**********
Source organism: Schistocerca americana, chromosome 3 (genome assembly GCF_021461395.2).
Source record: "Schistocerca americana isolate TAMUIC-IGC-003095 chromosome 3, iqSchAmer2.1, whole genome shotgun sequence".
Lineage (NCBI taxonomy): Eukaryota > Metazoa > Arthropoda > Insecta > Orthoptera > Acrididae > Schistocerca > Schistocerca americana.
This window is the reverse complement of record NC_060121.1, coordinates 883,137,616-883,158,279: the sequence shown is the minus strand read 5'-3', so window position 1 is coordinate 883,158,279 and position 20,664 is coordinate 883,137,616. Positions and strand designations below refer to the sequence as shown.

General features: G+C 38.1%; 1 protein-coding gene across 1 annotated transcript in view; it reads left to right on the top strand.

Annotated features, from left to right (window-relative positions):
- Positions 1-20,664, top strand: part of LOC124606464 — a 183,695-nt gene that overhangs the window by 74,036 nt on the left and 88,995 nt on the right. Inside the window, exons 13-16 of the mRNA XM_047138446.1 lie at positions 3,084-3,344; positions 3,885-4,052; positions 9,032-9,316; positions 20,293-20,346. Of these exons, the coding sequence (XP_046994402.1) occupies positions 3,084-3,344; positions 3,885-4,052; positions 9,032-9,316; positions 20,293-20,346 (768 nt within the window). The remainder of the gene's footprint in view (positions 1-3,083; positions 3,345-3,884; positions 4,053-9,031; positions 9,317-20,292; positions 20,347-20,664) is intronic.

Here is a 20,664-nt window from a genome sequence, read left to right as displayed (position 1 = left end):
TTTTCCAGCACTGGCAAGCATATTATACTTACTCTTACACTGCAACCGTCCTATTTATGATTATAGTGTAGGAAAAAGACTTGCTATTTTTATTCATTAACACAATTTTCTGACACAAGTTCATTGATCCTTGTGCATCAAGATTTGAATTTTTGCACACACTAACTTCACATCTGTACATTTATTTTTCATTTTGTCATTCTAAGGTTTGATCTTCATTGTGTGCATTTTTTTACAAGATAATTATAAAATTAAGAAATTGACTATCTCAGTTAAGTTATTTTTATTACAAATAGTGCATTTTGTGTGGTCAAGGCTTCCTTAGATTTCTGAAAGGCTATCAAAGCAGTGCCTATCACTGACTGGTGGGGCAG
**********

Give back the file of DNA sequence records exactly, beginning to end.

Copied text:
Source organism: Schistocerca americana, chromosome 3 (genome assembly GCF_021461395.2).
Source record: "Schistocerca americana isolate TAMUIC-IGC-003095 chromosome 3, iqSchAmer2.1, whole genome shotgun sequence".
Lineage (NCBI taxonomy): Eukaryota > Metazoa > Arthropoda > Insecta > Orthoptera > Acrididae > Schistocerca > Schistocerca americana.
This window is the reverse complement of record NC_060121.1, coordinates 883,137,616-883,158,279: the sequence shown is the minus strand read 5'-3', so window position 1 is coordinate 883,158,279 and position 20,664 is coordinate 883,137,616. Positions and strand designations below refer to the sequence as shown.

General features: G+C 38.1%; 1 protein-coding gene across 1 annotated transcript in view; it reads left to right on the top strand.

Annotated features, from left to right (window-relative positions):
- Positions 1-20,664, top strand: part of LOC124606464 — a 183,695-nt gene that overhangs the window by 74,036 nt on the left and 88,995 nt on the right. Inside the window, exons 13-16 of the mRNA XM_047138446.1 lie at positions 3,084-3,344; positions 3,885-4,052; positions 9,032-9,316; positions 20,293-20,346. Of these exons, the coding sequence (XP_046994402.1) occupies positions 3,084-3,344; positions 3,885-4,052; positions 9,032-9,316; positions 20,293-20,346 (768 nt within the window). The remainder of the gene's footprint in view (positions 1-3,083; positions 3,345-3,884; positions 4,053-9,031; positions 9,317-20,292; positions 20,347-20,664) is intronic.

Here is a 20,664-nt window from a genome sequence, read left to right as displayed (position 1 = left end):
TTTTCCAGCACTGGCAAGCATATTATACTTACTCTTACACTGCAACCGTCCTATTTATGATTATAGTGTAGGAAAAAGACTTGCTATTTTTATTCATTAACACAATTTTCTGACACAAGTTCATTGATCCTTGTGCATCAAGATTTGAATTTTTGCACACACTAACTTCACATCTGTACATTTATTTTTCATTTTGTCATTCTAAGGTTTGATCTTCATTGTGTGCATTTTTTTACAAGATAATTATAAAATTAAGAAATTGACTATCTCAGTTAAGTTATTTTTATTACAAATAGTGCATTTTGTGTGGTCAAGGCTTCCTTAGATTTCTGAAAGGCTATCAAAGCAGTGCCTATCACTGACTGGTGGGGCAG